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Snell Memorial Foundation
3628 Madison Avenue, Suite 11
North Highlands, CA 95660

(916) 331-5073 
Fax (916) 331-0359 

Sunday, May 23, 1999

From: Steven Shmerler <sas@sasnet.com>
To: SNELL <ed@smf.org>
Subject: Trying to buy the safest helmet

Dear Mr. Becker,

I would like to know which helmets will give me the most safety and impact protection at highway speeds. Do you have a list or chart by impact rating so I can buy the safest one?

Many thanks,

From: "Ed Becker" <ed@smf.org>
To: "Steven Shmerler" <sas@sasnet.com>
Subject: Re: Trying to buy the safest helmet
Tue, 25 May 1999 08:32:20 -0700

Dear Mr. Shmerler,

Thanks for your query regarding impact ratings for helmets.

Our program is a simple go/no-go rating system. Helmets either pass or they don't. We test lots of helmets and talk about the ones we like but, as far as our tests can determine, one Snell M-95 helmet is as good as another.

Of course, we don't have tests for quality of fit, comfort, ventilation, visibility or hearing. All of these bear on how safe a helmet can keep its wearer but they are matters in which the individual motorcyclist can tell us better than we could ever tell him.

I would urge you to select from among the range of helmets we've identified in our M-95 program and to look for the helmet that meets your own individual needs in all those matters where you know better than we ever could.
Best of luck.

Ed Becker

From: Steven Shmerler <shmerls@earthlink.net>
To: Ed Becker <ed@smf.org>
Subject: Re: Trying to buy the safest helmet
Date: Tuesday, May 25, 1999 9:19 AM


Yes, I assume that the best rating will give the most protection. I merely want to understand, even approximately, what does "best protection" mean to me in a crash.

Meaning, with a M-95 on my head I can possibly sustain a head on into a wall at 5 MPH, 10 MPH? 20 MPH? 30 MPH? 50 MPH?

I understand that there are lots of variables, but given a person of 150 lbs., what is reasonable to assume the absorption capabilities are of such a helmet in such a crash scenario?


Tue, 25 May 1999


Translating helmet standards into head-on/barrier type impacts is depressing.

Our standards call for impacts with a velocity of about 17.3 mph followed by a second impact at the same point on the helmet at about 14.8 mph. A helmet that can take one of our headforms through these two impacts unscathed could probably handle a single impact somewhat greater than 17.3 mph but certainly no more than 23 MPH.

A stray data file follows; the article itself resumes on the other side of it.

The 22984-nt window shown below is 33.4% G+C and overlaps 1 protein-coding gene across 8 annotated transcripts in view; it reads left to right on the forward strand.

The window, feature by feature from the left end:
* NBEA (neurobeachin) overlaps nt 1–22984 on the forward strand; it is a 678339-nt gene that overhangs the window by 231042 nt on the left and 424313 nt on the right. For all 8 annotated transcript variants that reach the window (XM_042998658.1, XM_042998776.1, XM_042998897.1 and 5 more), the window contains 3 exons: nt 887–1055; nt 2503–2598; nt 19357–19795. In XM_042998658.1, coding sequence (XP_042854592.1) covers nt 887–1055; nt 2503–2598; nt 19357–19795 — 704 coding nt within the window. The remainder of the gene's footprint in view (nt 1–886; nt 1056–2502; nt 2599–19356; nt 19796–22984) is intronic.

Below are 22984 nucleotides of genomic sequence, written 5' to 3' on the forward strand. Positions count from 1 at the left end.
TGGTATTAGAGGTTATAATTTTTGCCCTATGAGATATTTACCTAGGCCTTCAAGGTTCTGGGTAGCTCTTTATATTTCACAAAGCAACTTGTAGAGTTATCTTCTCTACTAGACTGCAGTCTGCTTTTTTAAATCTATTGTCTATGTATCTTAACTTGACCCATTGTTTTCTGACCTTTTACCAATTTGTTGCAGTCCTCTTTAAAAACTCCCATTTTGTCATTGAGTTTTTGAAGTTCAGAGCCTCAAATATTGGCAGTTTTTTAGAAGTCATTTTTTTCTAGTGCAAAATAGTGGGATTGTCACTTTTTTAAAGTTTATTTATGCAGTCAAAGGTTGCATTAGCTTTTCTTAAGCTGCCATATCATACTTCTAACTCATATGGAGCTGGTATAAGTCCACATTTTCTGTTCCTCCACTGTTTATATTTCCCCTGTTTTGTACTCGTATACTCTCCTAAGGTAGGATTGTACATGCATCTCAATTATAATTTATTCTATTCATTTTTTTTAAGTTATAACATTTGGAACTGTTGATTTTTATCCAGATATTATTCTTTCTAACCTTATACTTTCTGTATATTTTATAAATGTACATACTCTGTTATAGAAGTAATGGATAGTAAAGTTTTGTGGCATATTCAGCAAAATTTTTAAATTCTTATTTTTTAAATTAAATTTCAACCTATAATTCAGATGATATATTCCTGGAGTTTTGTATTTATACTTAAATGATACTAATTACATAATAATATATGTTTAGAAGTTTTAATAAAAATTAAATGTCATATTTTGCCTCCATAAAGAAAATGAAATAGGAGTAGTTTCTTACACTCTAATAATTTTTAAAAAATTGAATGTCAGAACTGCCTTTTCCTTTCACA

DOT tests apply two impacts as well, both at around 13.4 MPH implying a single impact capacity greater than 13.4 mph but certainly no more than 19 mph. These numbers all seem pretty dismal compared with even normal traffic speeds but, fortunately, few motorcyclists ever go head-on into a wall.

Most head strikes are glancing blows. The most common accident is the biker is thrown from the bike, falls to the road surface and scrubs off his cruising speed sliding along the roadway. The impact velocity is not his cruising speed but just the downward component picked up in his fall. A fall of two meters (we're metric here) will result in a DOT level impact. If the biker is thrown higher, say up to three meters, it will be a Snell level impact. Of course, with no helmet, a fall of one or two feet can produce death or permanent disability.

What's important is that almost any level of head protection will produce benefits. There are accidents in which even a thick toupee might save someone's life. However, a motorcyclist could not lift, let alone wear, all the helmet he might reasonably be expected to need to survive any reasonably foreseeable accident. For that reason, our standards look to identify all the helmet a rider could reasonably be expected to wear.

This is about the best I can do for an accident description and it requires that you accept our headform and shock measures as a suitable model of human head tolerance. Since motorcycle helmets have been in widespread use since the sixties, it's possible to get a statistical confirmation of their utility. A couple of researchers looked at 14 years worth of data from the Fatal Accident Recovery System and examined accidents involving a motorcyclist and passenger in which one or both were killed. There were a certain amount of these in which one was helmeted and the other was not. When they made allowances for all the other variables, they found that helmet use yields a fifty percent reduction in fatalities for the most serious accidents. They also found that this reduction had been improving steadily over the time of their study. Many interpretations are possible but it seems inescapable that helmets save lives and, reaching only a little further, better helmets save more lives.

Thanks for your interest.

Ed Becker

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